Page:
On July 27, 2021, Pittsburgh Mayor Bill Peduto signed Section 626B of the City of Pittsburgh Code—also known as the Temporary COVID-19 Paid Sick Leave Ordinance. Under the Ordinance, employers with over 50 employees must provide up to 80 hours of emergency paid sick leave for full-time employees, and a prorated amount of leave for part-time employees, to use for COVID-19 related reasons. While these measures are intended to help keep the workforce and workplace safe and healthy, confusion over employers’ responsibility remains and may be fueling COVID-19-related disability, leave and accommodation litigation.

While the first iteration of the Temporary COVID-19 Paid Sick Leave Ordinance, Section 626A, was in effect from December 8, 2020 to June 17, 2021, Section 626B is nearly identical and now in effect until at least July 27, 2022. Minor differences in the new iteration of the Ordinance include allowing leave for employees or family members of employees to obtain a vaccine or booster vaccine dose and expanding the definition of COVID-19 to include any variant forms of the virus. The new iteration of the Ordinance maintains the spirit of the original—urging that paid sick leave be granted where appropriate for COVID-19 related reasons as employers and employees continue to navigate the current public health crisis.

Employers should be mindful of the lack of clarity on whether leave provided by the Ordinance offsets time an employee has already used throughout the year for COVID-19 related reasons or if the leave provided by the Ordinance is in addition to it. No guidance has been issued by the Mayor’s Office to clarify, but Employers should err on the side of caution in reviewing and granting leave under the Ordinance until further guidance is provided.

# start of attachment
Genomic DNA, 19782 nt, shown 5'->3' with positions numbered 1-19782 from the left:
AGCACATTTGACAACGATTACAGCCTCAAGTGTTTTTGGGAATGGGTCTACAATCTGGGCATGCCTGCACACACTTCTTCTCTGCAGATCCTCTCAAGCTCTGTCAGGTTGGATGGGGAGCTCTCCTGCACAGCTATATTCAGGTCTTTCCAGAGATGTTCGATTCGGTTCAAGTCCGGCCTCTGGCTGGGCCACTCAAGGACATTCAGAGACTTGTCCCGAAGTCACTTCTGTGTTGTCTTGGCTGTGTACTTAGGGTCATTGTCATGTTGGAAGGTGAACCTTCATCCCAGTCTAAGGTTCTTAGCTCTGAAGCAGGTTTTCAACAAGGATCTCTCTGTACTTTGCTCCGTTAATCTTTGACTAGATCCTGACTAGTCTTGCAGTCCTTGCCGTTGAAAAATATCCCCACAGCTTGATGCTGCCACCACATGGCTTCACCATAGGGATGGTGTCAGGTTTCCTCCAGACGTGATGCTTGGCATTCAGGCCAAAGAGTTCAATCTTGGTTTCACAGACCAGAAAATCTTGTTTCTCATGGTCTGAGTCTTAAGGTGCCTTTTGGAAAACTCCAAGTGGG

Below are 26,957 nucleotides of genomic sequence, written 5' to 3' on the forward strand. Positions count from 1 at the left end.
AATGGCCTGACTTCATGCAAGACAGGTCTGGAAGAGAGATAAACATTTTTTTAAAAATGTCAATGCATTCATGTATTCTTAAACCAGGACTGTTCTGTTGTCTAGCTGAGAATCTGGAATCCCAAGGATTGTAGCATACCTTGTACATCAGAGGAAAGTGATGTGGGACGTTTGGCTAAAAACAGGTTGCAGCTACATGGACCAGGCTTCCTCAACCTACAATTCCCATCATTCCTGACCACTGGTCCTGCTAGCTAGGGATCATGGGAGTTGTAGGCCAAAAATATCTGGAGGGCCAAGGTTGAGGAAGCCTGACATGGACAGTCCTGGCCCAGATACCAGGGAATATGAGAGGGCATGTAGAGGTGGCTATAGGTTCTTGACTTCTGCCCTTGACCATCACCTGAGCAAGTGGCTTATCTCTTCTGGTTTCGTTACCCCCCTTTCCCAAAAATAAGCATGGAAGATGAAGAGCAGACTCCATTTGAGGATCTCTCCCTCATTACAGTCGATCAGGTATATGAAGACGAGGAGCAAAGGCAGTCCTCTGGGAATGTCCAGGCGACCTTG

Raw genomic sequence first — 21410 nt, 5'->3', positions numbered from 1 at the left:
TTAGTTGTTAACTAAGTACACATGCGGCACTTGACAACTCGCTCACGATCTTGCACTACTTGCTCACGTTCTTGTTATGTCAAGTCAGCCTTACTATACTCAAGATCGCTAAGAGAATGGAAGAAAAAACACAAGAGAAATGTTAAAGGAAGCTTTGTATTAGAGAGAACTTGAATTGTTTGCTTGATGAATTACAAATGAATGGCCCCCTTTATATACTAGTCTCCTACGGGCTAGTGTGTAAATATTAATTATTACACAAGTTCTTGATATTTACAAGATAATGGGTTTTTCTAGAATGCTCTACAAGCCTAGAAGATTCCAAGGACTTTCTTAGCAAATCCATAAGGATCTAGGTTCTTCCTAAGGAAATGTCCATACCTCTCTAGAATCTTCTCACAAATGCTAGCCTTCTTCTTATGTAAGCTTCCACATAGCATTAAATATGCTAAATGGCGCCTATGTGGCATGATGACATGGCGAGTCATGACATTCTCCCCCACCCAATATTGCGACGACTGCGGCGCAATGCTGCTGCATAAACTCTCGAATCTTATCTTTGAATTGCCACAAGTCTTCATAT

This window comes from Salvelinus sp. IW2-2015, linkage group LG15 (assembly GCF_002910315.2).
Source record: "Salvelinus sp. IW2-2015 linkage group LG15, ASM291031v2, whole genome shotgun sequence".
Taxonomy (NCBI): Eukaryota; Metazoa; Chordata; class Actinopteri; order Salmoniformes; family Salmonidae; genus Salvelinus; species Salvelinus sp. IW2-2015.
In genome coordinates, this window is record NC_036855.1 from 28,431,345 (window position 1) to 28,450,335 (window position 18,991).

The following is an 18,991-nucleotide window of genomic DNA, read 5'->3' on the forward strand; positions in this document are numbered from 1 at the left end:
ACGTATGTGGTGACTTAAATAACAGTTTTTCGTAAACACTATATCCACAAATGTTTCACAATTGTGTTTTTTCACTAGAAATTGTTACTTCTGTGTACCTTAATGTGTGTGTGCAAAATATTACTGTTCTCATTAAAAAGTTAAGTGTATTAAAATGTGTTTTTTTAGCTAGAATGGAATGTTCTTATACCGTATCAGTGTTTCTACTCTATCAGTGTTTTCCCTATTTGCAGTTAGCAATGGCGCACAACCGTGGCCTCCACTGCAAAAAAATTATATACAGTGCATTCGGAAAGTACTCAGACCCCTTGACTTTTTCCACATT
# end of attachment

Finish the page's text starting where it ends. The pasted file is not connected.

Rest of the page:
Due to breakthrough COVID-19 cases in fully vaccinated individuals, emerging variants of the virus causing repeat infections, and increasing number of employees returning to in-person workspaces, we anticipate the recent uptick in litigation filed across the country related to denial of COVID-19 leave and accommodations will continue. According to, Jackson Lewis’ COVID-19 Employment LitWatch, from April 1, 2021, to August 3, 2021, nearly 48% of all COVID-19-employment-related lawsuits filed nationwide (402 of 842 lawsuits) should be categorized as “Disability, Leave & Accommodation,” which is a 10% increase from March 12, 2020, to March 31, 2021 (747 of 1962 lawsuits, or approximately 38%). In Pennsylvania, however, approximately 79% of all COVID-19-employment-related lawsuits (27 of 34 lawsuits) should be categorized as “Disability, Leave & Accommodation,” compared to 52% (35 of 67 lawsuits) from March 12, 2020, to March 31, 2021.